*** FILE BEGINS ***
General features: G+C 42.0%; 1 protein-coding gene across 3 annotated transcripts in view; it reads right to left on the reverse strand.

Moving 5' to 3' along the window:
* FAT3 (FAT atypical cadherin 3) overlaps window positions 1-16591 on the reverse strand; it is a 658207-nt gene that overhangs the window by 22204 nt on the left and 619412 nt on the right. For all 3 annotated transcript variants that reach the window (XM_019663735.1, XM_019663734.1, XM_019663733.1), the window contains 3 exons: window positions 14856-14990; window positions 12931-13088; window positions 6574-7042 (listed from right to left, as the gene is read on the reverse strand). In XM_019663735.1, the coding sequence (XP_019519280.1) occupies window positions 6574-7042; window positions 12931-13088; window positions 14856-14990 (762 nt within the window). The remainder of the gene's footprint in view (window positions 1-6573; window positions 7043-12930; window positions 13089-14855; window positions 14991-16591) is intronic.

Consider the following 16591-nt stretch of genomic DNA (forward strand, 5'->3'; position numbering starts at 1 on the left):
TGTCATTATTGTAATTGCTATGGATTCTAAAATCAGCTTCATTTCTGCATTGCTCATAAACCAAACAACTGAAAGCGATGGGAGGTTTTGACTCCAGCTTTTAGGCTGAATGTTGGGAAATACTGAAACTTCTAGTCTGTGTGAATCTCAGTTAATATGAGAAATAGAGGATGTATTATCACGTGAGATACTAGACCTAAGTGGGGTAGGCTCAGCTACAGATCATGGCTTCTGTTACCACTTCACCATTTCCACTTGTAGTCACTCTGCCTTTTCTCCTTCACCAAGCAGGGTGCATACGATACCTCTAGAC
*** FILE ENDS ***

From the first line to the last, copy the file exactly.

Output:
General features: G+C 42.0%; 1 protein-coding gene across 3 annotated transcripts in view; it reads right to left on the reverse strand.

Moving 5' to 3' along the window:
* FAT3 (FAT atypical cadherin 3) overlaps window positions 1-16591 on the reverse strand; it is a 658207-nt gene that overhangs the window by 22204 nt on the left and 619412 nt on the right. For all 3 annotated transcript variants that reach the window (XM_019663735.1, XM_019663734.1, XM_019663733.1), the window contains 3 exons: window positions 14856-14990; window positions 12931-13088; window positions 6574-7042 (listed from right to left, as the gene is read on the reverse strand). In XM_019663735.1, the coding sequence (XP_019519280.1) occupies window positions 6574-7042; window positions 12931-13088; window positions 14856-14990 (762 nt within the window). The remainder of the gene's footprint in view (window positions 1-6573; window positions 7043-12930; window positions 13089-14855; window positions 14991-16591) is intronic.

Consider the following 16591-nt stretch of genomic DNA (forward strand, 5'->3'; position numbering starts at 1 on the left):
TGTCATTATTGTAATTGCTATGGATTCTAAAATCAGCTTCATTTCTGCATTGCTCATAAACCAAACAACTGAAAGCGATGGGAGGTTTTGACTCCAGCTTTTAGGCTGAATGTTGGGAAATACTGAAACTTCTAGTCTGTGTGAATCTCAGTTAATATGAGAAATAGAGGATGTATTATCACGTGAGATACTAGACCTAAGTGGGGTAGGCTCAGCTACAGATCATGGCTTCTGTTACCACTTCACCATTTCCACTTGTAGTCACTCTGCCTTTTCTCCTTCACCAAGCAGGGTGCATACGATACCTCTAGAC